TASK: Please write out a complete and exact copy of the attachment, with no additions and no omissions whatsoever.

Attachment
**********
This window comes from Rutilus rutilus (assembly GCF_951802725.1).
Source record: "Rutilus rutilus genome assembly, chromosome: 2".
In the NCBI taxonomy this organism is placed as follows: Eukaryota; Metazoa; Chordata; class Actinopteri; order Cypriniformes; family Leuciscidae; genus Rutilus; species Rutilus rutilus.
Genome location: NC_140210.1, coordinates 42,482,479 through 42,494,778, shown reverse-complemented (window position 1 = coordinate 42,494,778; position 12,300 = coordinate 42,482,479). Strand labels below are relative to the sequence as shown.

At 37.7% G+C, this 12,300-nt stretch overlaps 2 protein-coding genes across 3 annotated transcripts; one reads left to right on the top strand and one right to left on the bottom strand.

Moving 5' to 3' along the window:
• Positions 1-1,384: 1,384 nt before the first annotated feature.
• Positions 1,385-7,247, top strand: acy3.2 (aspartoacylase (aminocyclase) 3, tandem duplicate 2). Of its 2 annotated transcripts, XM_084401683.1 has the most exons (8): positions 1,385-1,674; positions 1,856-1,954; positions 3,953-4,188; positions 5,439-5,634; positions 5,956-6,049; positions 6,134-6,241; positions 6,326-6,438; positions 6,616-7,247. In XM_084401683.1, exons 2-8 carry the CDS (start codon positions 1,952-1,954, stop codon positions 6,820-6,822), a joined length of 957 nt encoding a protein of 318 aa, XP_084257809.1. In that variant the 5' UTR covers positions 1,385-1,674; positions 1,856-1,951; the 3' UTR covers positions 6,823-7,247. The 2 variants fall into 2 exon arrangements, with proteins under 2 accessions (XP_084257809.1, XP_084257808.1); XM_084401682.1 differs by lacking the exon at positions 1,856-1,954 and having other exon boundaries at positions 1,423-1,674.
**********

This window comes from Rutilus rutilus (assembly GCF_951802725.1).
Source record: "Rutilus rutilus genome assembly, chromosome: 2".
In the NCBI taxonomy this organism is placed as follows: Eukaryota; Metazoa; Chordata; class Actinopteri; order Cypriniformes; family Leuciscidae; genus Rutilus; species Rutilus rutilus.
Genome location: NC_140210.1, coordinates 42,482,479 through 42,494,778, shown reverse-complemented (window position 1 = coordinate 42,494,778; position 12,300 = coordinate 42,482,479). Strand labels below are relative to the sequence as shown.

At 37.7% G+C, this 12,300-nt stretch overlaps 2 protein-coding genes across 3 annotated transcripts; one reads left to right on the top strand and one right to left on the bottom strand.

Moving 5' to 3' along the window:
• Positions 1-1,384: 1,384 nt before the first annotated feature.
• Positions 1,385-7,247, top strand: acy3.2 (aspartoacylase (aminocyclase) 3, tandem duplicate 2). Of its 2 annotated transcripts, XM_084401683.1 has the most exons (8): positions 1,385-1,674; positions 1,856-1,954; positions 3,953-4,188; positions 5,439-5,634; positions 5,956-6,049; positions 6,134-6,241; positions 6,326-6,438; positions 6,616-7,247. In XM_084401683.1, exons 2-8 carry the CDS (start codon positions 1,952-1,954, stop codon positions 6,820-6,822), a joined length of 957 nt encoding a protein of 318 aa, XP_084257809.1. In that variant the 5' UTR covers positions 1,385-1,674; positions 1,856-1,951; the 3' UTR covers positions 6,823-7,247. The 2 variants fall into 2 exon arrangements, with proteins under 2 accessions (XP_084257809.1, XP_084257808.1); XM_084401682.1 differs by lacking the exon at positions 1,856-1,954 and having other exon boundaries at positions 1,423-1,674.